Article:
NMA E-Newsletter #137: Houston, We Have A Problem

That iconic quote from the terrific 1995 movie Apollo 13 wasn’t exactly what astronauts Swigert, Jr. and Lovell uttered on that fateful space mission, but it persists in popular culture. And it appropriately describes the dysfunctional relationship between the City of Houston, TX and American Traffic Solutions (ATS), the hypervigilant red-light camera company that was given the boot last November by more than 340,000 Houston voters.

In the months since the public dismissal of ATS’ services, the Houston story has taken on soap opera dimensions. In sequence of actual events:

  1. A federal judge ruled that the November camera referendum did not meet city requirements, and therefore the ballot results were invalid.
  2. Houston Mayor Annise Parker declined to challenge the judge’s ruling and ordered that the cameras be turned back on.
  3. Scores of city residents complained loudly to the mayor and city council members about the reactivation of the cameras.
  4. Parker got the message from her constituents – don’t you love when democracy works as it should? – and voiced her support for permanently removing the cameras. She urged the city council to vote accordingly on a corresponding resolution.
  5. ATS pledged to take the matter to court, threatening that “a legal battle that could cost the city in excess of $20 million.”
  6. Houston City Council has, at the time of this writing, delayed action on the resolution that would ban the use of red-light cameras, perhaps deterred by ATS’ aggressiveness.

If this progression is giving you a mild headache, the pain probably doesn’t compare to the migraines that ATS executives must be feeling based on these recent developments:

  • Los Angeles waved goodbye to ATS cameras last month.
  • An ATS executive, who has since been dismissed from the company, was caught representing himself online as a local Mukilteo, WA resident – a very pro-camera resident, of course – while a petition demanding a public referendum on the use of red-light cameras was being circulated in the city.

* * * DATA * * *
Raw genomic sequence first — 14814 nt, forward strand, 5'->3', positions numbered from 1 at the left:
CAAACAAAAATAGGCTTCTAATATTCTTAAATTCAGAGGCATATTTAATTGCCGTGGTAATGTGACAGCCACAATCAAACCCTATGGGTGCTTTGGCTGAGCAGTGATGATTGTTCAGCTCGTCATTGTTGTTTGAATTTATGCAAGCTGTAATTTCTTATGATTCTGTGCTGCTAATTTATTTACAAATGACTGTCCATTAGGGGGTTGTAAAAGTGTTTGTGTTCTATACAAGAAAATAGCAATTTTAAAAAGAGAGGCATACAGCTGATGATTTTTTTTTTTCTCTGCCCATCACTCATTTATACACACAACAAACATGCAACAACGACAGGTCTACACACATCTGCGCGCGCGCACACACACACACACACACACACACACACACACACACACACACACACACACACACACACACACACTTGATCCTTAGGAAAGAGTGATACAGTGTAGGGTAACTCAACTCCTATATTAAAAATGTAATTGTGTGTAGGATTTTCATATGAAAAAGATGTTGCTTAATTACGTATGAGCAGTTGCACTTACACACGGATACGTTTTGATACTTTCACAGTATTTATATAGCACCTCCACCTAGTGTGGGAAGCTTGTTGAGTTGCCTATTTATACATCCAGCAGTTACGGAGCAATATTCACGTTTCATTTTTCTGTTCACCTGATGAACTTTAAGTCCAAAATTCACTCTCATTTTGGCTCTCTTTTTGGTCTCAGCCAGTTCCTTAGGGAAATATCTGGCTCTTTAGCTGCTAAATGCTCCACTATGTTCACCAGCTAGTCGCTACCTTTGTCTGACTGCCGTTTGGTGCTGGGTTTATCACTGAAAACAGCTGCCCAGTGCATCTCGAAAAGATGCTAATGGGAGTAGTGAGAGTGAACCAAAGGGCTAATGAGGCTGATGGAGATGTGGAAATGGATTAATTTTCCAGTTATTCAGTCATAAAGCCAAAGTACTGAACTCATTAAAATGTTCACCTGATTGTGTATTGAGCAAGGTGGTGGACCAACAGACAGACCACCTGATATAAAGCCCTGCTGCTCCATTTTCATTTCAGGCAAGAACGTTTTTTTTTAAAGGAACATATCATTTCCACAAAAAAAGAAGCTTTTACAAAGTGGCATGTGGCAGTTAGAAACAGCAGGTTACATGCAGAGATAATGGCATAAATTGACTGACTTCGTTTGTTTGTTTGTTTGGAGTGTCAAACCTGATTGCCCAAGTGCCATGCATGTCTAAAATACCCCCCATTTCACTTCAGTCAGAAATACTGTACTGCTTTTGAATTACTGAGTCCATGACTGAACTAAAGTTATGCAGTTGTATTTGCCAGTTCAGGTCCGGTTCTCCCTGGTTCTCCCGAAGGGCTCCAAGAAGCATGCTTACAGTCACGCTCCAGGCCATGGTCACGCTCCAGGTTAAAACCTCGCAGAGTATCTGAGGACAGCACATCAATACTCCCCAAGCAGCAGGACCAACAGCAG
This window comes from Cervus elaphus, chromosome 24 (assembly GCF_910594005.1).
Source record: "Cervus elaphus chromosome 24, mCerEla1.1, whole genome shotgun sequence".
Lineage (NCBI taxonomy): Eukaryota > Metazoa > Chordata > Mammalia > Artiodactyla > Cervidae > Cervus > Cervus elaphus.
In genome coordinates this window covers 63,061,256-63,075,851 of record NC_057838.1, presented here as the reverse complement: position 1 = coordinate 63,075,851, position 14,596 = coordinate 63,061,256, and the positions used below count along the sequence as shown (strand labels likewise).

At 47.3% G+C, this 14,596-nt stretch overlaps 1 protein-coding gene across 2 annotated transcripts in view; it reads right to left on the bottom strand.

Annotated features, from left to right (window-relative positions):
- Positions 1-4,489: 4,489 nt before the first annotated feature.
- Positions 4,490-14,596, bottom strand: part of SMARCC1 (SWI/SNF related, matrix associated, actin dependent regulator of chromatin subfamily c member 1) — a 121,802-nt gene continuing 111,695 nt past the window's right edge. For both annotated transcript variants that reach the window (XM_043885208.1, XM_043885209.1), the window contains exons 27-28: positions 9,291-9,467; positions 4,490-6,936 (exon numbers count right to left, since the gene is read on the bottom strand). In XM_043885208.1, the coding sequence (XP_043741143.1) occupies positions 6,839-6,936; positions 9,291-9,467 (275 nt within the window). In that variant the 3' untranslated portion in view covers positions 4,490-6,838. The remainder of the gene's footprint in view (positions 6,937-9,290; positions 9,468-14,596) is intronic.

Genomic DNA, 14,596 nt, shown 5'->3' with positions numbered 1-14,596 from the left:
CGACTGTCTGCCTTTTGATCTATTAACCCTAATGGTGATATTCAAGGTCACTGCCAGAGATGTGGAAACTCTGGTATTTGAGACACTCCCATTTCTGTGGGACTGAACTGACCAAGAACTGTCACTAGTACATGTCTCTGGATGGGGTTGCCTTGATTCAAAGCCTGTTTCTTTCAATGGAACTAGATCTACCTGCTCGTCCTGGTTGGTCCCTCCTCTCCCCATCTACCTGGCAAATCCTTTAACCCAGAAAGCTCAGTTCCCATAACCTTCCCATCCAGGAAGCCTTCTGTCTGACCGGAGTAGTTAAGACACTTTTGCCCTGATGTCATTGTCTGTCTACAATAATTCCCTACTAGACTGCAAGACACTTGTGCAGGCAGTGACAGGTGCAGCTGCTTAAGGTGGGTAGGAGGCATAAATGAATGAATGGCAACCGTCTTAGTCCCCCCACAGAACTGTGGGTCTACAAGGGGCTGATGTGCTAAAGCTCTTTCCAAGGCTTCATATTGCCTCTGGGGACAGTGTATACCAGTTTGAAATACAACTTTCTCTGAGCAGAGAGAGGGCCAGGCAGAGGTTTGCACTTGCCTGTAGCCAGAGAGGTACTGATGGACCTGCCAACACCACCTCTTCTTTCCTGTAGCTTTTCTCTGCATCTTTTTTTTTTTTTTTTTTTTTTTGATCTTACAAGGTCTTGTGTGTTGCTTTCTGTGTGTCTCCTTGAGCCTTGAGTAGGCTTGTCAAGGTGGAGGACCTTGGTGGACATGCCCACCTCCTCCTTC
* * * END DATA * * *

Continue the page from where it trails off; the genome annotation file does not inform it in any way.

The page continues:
• There was attempted collusion with the Mukilteo mayor by the same ATS executive to head off the citizens’ petition.
  • A release of internal emails from the Lynnwood, WA police department brought to light: a) the police chief’s comments of how dependent the city is on the revenue from ATS ticket cameras, b) a police sergeant’s offer to help ATS with red-light camera marketing and lobbying efforts, and c) the deputy chief’s inquiries to ATS about job opportunities at the camera company while beginning negotiations for renewing the city’s camera contract with them.
  • A Washington Superior Court judge fined ATS $10,000 for interfering with the right of the public to petition their government. The judge’s action followed a lawsuit filed by the camera company that attempted to block grassroots efforts in the city of Bellingham to place an anti-camera initiative on the public ballot. The judge also ordered ATS to pay the legal fees of the initiative’s sponsors.
  • The Sun Sentinel in South Florida published an investigative report about the aggressive and misleading lobbying tactics used by ATS to secure more red-light camera contracts in the state.

Please pardon us if we decide not to offer a sympathetic supply of ibuprofen to the staff of American Traffic Solutions.

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